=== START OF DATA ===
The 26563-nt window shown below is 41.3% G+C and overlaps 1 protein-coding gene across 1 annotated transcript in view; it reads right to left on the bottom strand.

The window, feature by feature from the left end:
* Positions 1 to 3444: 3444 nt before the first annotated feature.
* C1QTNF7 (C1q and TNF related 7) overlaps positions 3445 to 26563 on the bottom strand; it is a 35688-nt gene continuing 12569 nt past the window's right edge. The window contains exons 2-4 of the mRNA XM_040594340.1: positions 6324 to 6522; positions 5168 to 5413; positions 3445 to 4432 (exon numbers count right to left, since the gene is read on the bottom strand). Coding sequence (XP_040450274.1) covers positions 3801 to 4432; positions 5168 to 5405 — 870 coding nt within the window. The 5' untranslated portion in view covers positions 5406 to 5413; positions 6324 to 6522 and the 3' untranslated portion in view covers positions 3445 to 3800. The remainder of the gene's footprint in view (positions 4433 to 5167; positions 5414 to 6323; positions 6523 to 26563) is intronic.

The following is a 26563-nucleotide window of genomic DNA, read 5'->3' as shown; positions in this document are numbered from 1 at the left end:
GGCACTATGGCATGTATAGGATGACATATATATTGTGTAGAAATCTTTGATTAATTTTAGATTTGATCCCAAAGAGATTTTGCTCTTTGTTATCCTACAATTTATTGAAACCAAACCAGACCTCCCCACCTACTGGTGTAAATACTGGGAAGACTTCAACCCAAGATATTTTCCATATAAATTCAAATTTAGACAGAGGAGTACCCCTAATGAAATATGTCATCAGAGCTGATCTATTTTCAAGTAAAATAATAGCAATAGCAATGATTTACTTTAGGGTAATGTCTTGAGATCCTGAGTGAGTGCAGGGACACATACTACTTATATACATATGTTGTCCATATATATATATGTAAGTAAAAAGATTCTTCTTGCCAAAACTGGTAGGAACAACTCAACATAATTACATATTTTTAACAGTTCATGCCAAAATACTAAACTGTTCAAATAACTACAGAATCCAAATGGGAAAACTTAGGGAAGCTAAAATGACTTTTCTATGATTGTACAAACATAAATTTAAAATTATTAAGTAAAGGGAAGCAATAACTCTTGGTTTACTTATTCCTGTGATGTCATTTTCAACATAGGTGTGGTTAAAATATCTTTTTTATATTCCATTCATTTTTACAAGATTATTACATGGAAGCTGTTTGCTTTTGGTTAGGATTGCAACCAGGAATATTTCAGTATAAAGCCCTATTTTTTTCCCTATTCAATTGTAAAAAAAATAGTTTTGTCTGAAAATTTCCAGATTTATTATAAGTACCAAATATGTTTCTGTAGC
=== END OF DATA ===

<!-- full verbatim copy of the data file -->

The 26563-nt window shown below is 41.3% G+C and overlaps 1 protein-coding gene across 1 annotated transcript in view; it reads right to left on the bottom strand.

The window, feature by feature from the left end:
* Positions 1 to 3444: 3444 nt before the first annotated feature.
* C1QTNF7 (C1q and TNF related 7) overlaps positions 3445 to 26563 on the bottom strand; it is a 35688-nt gene continuing 12569 nt past the window's right edge. The window contains exons 2-4 of the mRNA XM_040594340.1: positions 6324 to 6522; positions 5168 to 5413; positions 3445 to 4432 (exon numbers count right to left, since the gene is read on the bottom strand). Coding sequence (XP_040450274.1) covers positions 3801 to 4432; positions 5168 to 5405 — 870 coding nt within the window. The 5' untranslated portion in view covers positions 5406 to 5413; positions 6324 to 6522 and the 3' untranslated portion in view covers positions 3445 to 3800. The remainder of the gene's footprint in view (positions 4433 to 5167; positions 5414 to 6323; positions 6523 to 26563) is intronic.

The following is a 26563-nucleotide window of genomic DNA, read 5'->3' as shown; positions in this document are numbered from 1 at the left end:
GGCACTATGGCATGTATAGGATGACATATATATTGTGTAGAAATCTTTGATTAATTTTAGATTTGATCCCAAAGAGATTTTGCTCTTTGTTATCCTACAATTTATTGAAACCAAACCAGACCTCCCCACCTACTGGTGTAAATACTGGGAAGACTTCAACCCAAGATATTTTCCATATAAATTCAAATTTAGACAGAGGAGTACCCCTAATGAAATATGTCATCAGAGCTGATCTATTTTCAAGTAAAATAATAGCAATAGCAATGATTTACTTTAGGGTAATGTCTTGAGATCCTGAGTGAGTGCAGGGACACATACTACTTATATACATATGTTGTCCATATATATATATGTAAGTAAAAAGATTCTTCTTGCCAAAACTGGTAGGAACAACTCAACATAATTACATATTTTTAACAGTTCATGCCAAAATACTAAACTGTTCAAATAACTACAGAATCCAAATGGGAAAACTTAGGGAAGCTAAAATGACTTTTCTATGATTGTACAAACATAAATTTAAAATTATTAAGTAAAGGGAAGCAATAACTCTTGGTTTACTTATTCCTGTGATGTCATTTTCAACATAGGTGTGGTTAAAATATCTTTTTTATATTCCATTCATTTTTACAAGATTATTACATGGAAGCTGTTTGCTTTTGGTTAGGATTGCAACCAGGAATATTTCAGTATAAAGCCCTATTTTTTTCCCTATTCAATTGTAAAAAAAATAGTTTTGTCTGAAAATTTCCAGATTTATTATAAGTACCAAATATGTTTCTGTAGC